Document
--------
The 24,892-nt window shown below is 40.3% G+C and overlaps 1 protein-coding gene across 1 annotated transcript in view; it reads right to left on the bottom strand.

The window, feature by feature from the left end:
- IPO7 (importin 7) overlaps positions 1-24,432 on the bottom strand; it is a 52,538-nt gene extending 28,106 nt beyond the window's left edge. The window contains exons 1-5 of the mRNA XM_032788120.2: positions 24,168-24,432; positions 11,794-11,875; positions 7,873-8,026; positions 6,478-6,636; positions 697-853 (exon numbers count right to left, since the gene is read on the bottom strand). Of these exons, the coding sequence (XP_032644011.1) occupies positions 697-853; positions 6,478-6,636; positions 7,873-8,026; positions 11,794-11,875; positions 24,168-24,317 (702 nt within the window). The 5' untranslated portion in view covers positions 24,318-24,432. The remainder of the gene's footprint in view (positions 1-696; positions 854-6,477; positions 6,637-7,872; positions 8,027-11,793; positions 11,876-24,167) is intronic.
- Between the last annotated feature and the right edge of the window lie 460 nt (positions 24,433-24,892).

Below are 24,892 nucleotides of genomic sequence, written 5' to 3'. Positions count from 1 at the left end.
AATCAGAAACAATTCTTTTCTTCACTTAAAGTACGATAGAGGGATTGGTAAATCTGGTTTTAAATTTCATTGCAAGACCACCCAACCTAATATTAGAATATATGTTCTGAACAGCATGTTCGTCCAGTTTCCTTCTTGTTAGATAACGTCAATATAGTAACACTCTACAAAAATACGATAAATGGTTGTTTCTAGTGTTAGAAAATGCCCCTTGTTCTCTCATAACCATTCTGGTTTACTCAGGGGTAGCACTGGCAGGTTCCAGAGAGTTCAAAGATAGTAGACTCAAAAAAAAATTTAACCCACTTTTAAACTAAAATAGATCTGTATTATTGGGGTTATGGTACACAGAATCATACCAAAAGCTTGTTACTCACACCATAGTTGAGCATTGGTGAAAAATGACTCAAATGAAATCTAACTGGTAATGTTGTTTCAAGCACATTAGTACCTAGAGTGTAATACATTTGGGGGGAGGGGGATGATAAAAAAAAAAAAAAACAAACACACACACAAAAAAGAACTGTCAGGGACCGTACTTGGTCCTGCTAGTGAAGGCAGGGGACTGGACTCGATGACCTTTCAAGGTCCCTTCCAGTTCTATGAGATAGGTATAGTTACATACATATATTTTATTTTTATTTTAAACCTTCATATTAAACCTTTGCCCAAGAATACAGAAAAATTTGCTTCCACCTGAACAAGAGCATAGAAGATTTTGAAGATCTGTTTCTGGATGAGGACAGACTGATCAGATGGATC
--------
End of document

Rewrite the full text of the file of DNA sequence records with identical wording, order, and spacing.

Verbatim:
The 24,892-nt window shown below is 40.3% G+C and overlaps 1 protein-coding gene across 1 annotated transcript in view; it reads right to left on the bottom strand.

The window, feature by feature from the left end:
- IPO7 (importin 7) overlaps positions 1-24,432 on the bottom strand; it is a 52,538-nt gene extending 28,106 nt beyond the window's left edge. The window contains exons 1-5 of the mRNA XM_032788120.2: positions 24,168-24,432; positions 11,794-11,875; positions 7,873-8,026; positions 6,478-6,636; positions 697-853 (exon numbers count right to left, since the gene is read on the bottom strand). Of these exons, the coding sequence (XP_032644011.1) occupies positions 697-853; positions 6,478-6,636; positions 7,873-8,026; positions 11,794-11,875; positions 24,168-24,317 (702 nt within the window). The 5' untranslated portion in view covers positions 24,318-24,432. The remainder of the gene's footprint in view (positions 1-696; positions 854-6,477; positions 6,637-7,872; positions 8,027-11,793; positions 11,876-24,167) is intronic.
- Between the last annotated feature and the right edge of the window lie 460 nt (positions 24,433-24,892).

Below are 24,892 nucleotides of genomic sequence, written 5' to 3'. Positions count from 1 at the left end.
AATCAGAAACAATTCTTTTCTTCACTTAAAGTACGATAGAGGGATTGGTAAATCTGGTTTTAAATTTCATTGCAAGACCACCCAACCTAATATTAGAATATATGTTCTGAACAGCATGTTCGTCCAGTTTCCTTCTTGTTAGATAACGTCAATATAGTAACACTCTACAAAAATACGATAAATGGTTGTTTCTAGTGTTAGAAAATGCCCCTTGTTCTCTCATAACCATTCTGGTTTACTCAGGGGTAGCACTGGCAGGTTCCAGAGAGTTCAAAGATAGTAGACTCAAAAAAAAATTTAACCCACTTTTAAACTAAAATAGATCTGTATTATTGGGGTTATGGTACACAGAATCATACCAAAAGCTTGTTACTCACACCATAGTTGAGCATTGGTGAAAAATGACTCAAATGAAATCTAACTGGTAATGTTGTTTCAAGCACATTAGTACCTAGAGTGTAATACATTTGGGGGGAGGGGGATGATAAAAAAAAAAAAAAACAAACACACACACAAAAAAGAACTGTCAGGGACCGTACTTGGTCCTGCTAGTGAAGGCAGGGGACTGGACTCGATGACCTTTCAAGGTCCCTTCCAGTTCTATGAGATAGGTATAGTTACATACATATATTTTATTTTTATTTTAAACCTTCATATTAAACCTTTGCCCAAGAATACAGAAAAATTTGCTTCCACCTGAACAAGAGCATAGAAGATTTTGAAGATCTGTTTCTGGATGAGGACAGACTGATCAGATGGATC